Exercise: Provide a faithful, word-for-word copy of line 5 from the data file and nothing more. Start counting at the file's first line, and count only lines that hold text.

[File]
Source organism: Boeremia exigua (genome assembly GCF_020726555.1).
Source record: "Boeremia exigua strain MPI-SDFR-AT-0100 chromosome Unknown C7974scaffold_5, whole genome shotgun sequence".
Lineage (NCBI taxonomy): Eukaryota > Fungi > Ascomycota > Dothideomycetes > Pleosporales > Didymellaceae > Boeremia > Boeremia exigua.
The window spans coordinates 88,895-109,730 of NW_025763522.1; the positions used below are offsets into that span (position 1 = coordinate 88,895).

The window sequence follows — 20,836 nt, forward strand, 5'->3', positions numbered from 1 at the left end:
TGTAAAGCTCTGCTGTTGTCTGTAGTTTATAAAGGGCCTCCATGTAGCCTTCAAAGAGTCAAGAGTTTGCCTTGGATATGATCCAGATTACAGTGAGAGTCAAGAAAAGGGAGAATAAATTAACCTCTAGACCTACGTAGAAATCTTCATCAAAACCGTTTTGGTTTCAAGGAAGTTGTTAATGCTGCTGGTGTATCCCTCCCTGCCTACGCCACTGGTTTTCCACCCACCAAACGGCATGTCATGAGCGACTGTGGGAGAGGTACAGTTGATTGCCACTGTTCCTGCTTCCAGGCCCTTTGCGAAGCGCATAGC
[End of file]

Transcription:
The window sequence follows — 20,836 nt, forward strand, 5'->3', positions numbered from 1 at the left end: